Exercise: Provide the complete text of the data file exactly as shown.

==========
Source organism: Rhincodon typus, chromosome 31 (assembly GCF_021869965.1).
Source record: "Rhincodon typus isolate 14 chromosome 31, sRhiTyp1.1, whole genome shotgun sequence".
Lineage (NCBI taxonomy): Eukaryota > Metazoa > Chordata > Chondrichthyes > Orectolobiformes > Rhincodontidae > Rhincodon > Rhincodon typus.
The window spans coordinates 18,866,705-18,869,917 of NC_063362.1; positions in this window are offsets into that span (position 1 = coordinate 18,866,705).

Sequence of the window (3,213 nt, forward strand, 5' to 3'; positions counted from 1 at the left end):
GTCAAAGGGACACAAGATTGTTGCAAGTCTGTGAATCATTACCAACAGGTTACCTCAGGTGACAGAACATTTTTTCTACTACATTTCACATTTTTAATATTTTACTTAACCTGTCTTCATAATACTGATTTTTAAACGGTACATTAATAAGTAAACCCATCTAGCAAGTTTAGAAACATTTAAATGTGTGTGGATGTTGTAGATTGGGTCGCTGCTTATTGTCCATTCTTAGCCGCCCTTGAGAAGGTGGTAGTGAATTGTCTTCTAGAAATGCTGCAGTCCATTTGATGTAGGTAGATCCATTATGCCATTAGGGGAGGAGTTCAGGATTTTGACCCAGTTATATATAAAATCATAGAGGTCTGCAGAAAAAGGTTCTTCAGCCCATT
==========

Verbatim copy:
Source organism: Rhincodon typus, chromosome 31 (assembly GCF_021869965.1).
Source record: "Rhincodon typus isolate 14 chromosome 31, sRhiTyp1.1, whole genome shotgun sequence".
Lineage (NCBI taxonomy): Eukaryota > Metazoa > Chordata > Chondrichthyes > Orectolobiformes > Rhincodontidae > Rhincodon > Rhincodon typus.
The window spans coordinates 18,866,705-18,869,917 of NC_063362.1; positions in this window are offsets into that span (position 1 = coordinate 18,866,705).

Sequence of the window (3,213 nt, forward strand, 5' to 3'; positions counted from 1 at the left end):
GTCAAAGGGACACAAGATTGTTGCAAGTCTGTGAATCATTACCAACAGGTTACCTCAGGTGACAGAACATTTTTTCTACTACATTTCACATTTTTAATATTTTACTTAACCTGTCTTCATAATACTGATTTTTAAACGGTACATTAATAAGTAAACCCATCTAGCAAGTTTAGAAACATTTAAATGTGTGTGGATGTTGTAGATTGGGTCGCTGCTTATTGTCCATTCTTAGCCGCCCTTGAGAAGGTGGTAGTGAATTGTCTTCTAGAAATGCTGCAGTCCATTTGATGTAGGTAGATCCATTATGCCATTAGGGGAGGAGTTCAGGATTTTGACCCAGTTATATATAAAATCATAGAGGTCTGCAGAAAAAGGTTCTTCAGCCCATT